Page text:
Q&A: Imagem Music

Kim Frankiewicz and Natasha Baldwin of Imagem Music explain how music publishers pick their acts and match them with commercial partnerships.

little comets
Little Comets, whose music was used in a Radox ad

Marketing Week (MW): As a music publisher, how does Imagem go about choosing the artists it represents?

Kim Frankiewicz (KF): We generally work from a creative input. We’re not data people at all. Basically, we like the music, we see them live, we put our money where our mouth is and then go for it.

Natasha Baldwin (NB): It’s always useful for my team to be able to feed back to Kim’s team and say we’re seeing electro-pop music. But we have A&R specialists who hopefully know how to pick a hit.

Kim Frankiewicz, managing director, Imagem Music UK

KF: It’s the passion, but most importantly it’s the sound. If you hear a song and 10 people in the room get it, then usually there’s something right there. Yes, there are trends, but there are trends in everything, whether it’s fashion or whatever. Everybody’s aware of them, and even more so because of the internet so you can keep an eye on them. But it’s mostly gut feeling.

MW: Which kinds of artists do you represent, and when do the ‘sync’ teams get involved in working out what media or brand partnerships might work for them?

KF: On the pop side, we’ve got artists like we’ve got artists like Daft Punk, the Stone Roses, MIA, Vampire Weekend. Basically we don’t go chasing market share, which is what record companies do. Every artist we look at signing is a group decision. The sync team gets involved very early on because that is so much a part of the future now, and being able to survive in the music industry.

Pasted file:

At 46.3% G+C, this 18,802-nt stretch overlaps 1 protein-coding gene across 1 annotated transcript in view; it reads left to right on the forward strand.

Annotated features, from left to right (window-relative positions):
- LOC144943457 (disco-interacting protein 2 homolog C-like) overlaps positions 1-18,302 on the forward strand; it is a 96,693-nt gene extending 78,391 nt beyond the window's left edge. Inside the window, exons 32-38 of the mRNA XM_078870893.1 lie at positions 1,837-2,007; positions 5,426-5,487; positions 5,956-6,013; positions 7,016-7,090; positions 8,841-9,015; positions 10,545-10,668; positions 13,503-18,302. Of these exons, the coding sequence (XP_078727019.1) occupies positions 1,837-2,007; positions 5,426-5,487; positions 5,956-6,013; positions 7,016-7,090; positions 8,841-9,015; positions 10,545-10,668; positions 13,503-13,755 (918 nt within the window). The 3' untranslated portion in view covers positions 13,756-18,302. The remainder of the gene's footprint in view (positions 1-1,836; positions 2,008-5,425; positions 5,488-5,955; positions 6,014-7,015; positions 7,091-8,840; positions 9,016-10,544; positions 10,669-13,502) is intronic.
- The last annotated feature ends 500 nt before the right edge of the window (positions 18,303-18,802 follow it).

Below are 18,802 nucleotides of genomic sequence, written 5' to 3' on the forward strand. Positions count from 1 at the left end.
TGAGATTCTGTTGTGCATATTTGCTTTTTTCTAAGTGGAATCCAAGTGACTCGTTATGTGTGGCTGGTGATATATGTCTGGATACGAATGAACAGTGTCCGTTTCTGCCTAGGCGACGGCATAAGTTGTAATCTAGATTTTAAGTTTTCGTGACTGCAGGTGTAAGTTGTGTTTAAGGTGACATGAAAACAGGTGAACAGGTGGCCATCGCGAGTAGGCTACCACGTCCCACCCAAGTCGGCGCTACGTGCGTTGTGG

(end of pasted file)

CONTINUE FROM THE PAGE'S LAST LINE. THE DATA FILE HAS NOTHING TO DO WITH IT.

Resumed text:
Natasha Baldwin, group vice-president, sync and creative services, Imagem

NB: That allows us to be a bit more flexible in terms of creative development with the writers and managers. If we were chasing market share my team would be needing to push whatever was about to hit the number one chart position to all advertisers, all film companies, all TV broadcasters. The fact that we don’t have to do that means that we can be more strategic about the way that we match music, films or directors. It adds a bit more breathing space to find more interesting way to reach people.

We speak to some brands who say, we need something that will be a hit in three months’ time, for example. That’s when we’ll work very closely with our A&R (artists and repertoire) team to work out who’s releasing what, when and where. Having artists that don’t necessarily have a scheduled album release coming up, it’s a combination of back catalogue and cutting-edge stuff.

MW: How important are partnerships for maximising the audiences of songs and artists?

NB: We can have commercials that don’t move the dial for a band. Commercials can come and go and nobody notices the difference, so advertising or films is not a guaranteed way to create a hit. It’s just a helpful added vehicle.

KF: My personal feeling is that we have more outlets than ever before to get music to an audience. The problem is that the little buggers don’t pay for it.

NB: If the record labels are struggling to find ways to monetise digital sales, that’s the downside of it. The exciting side of it is that there are so many vehicles now to get music out.



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